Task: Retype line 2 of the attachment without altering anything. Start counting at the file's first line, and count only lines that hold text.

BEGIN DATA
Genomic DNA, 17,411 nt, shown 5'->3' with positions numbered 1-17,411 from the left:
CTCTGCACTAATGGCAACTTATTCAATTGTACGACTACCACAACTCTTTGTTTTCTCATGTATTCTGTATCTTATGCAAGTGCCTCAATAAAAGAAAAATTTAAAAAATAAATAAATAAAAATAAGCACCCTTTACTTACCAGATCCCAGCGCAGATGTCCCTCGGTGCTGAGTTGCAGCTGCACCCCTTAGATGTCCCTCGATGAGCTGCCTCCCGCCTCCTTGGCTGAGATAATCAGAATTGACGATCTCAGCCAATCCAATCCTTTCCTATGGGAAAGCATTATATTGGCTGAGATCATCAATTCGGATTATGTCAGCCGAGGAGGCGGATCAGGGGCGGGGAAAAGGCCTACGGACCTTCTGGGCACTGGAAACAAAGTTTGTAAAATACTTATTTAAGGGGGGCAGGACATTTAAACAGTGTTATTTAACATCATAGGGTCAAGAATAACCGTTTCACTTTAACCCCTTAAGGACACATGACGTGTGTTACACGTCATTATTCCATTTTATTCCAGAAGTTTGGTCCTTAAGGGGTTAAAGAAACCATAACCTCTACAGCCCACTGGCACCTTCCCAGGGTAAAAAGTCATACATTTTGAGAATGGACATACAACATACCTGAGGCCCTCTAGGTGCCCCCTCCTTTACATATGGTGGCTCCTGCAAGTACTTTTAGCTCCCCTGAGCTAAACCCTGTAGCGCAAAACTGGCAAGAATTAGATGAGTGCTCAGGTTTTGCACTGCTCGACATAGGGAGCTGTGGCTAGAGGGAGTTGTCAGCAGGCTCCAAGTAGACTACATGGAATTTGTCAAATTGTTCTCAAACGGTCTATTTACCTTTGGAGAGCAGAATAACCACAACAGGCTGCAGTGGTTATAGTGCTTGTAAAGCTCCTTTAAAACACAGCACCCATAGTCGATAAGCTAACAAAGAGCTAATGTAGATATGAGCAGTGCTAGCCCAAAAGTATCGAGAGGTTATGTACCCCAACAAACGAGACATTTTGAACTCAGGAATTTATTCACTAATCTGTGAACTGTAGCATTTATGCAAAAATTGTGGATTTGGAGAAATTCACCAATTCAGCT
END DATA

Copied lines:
CTCTGCACTAATGGCAACTTATTCAATTGTACGACTACCACAACTCTTTGTTTTCTCATGTATTCTGTATCTTATGCAAGTGCCTCAATAAAAGAAAAATTTAAAAAATAAATAAATAAAAATAAGCACCCTTTACTTACCAGATCCCAGCGCAGATGTCCCTCGGTGCTGAGTTGCAGCTGCACCCCTTAGATGTCCCTCGATGAGCTGCCTCCCGCCTCCTTGGCTGAGATAATCAGAATTGACGATCTCAGCCAATCCAATCCTTTCCTATGGGAAAGCATTATATTGGCTGAGATCATCAATTCGGATTATGTCAGCCGAGGAGGCGGATCAGGGGCGGGGAAAAGGCCTACGGACCTTCTGGGCACTGGAAACAAAGTTTGTAAAATACTTATTTAAGGGGGGCAGGACATTTAAACAGTGTTATTTAACATCATAGGGTCAAGAATAACCGTTTCACTTTAACCCCTTAAGGACACATGACGTGTGTTACACGTCATTATTCCATTTTATTCCAGAAGTTTGGTCCTTAAGGGGTTAAAGAAACCATAACCTCTACAGCCCACTGGCACCTTCCCAGGGTAAAAAGTCATACATTTTGAGAATGGACATACAACATACCTGAGGCCCTCTAGGTGCCCCCTCCTTTACATATGGTGGCTCCTGCAAGTACTTTTAGCTCCCCTGAGCTAAACCCTGTAGCGCAAAACTGGCAAGAATTAGATGAGTGCTCAGGTTTTGCACTGCTCGACATAGGGAGCTGTGGCTAGAGGGAGTTGTCAGCAGGCTCCAAGTAGACTACATGGAATTTGTCAAATTGTTCTCAAACGGTCTATTTACCTTTGGAGAGCAGAATAACCACAACAGGCTGCAGTGGTTATAGTGCTTGTAAAGCTCCTTTAAAACACAGCACCCATAGTCGATAAGCTAACAAAGAGCTAATGTAGATATGAGCAGTGCTAGCCCAAAAGTATCGAGAGGTTATGTACCCCAACAAACGAGACATTTTGAACTCAGGAATTTATTCACTAATCTGTGAACTGTAGCATTTATGCAAAAATTGTGGATTTGGAGAAATTCACCAATTCAGCT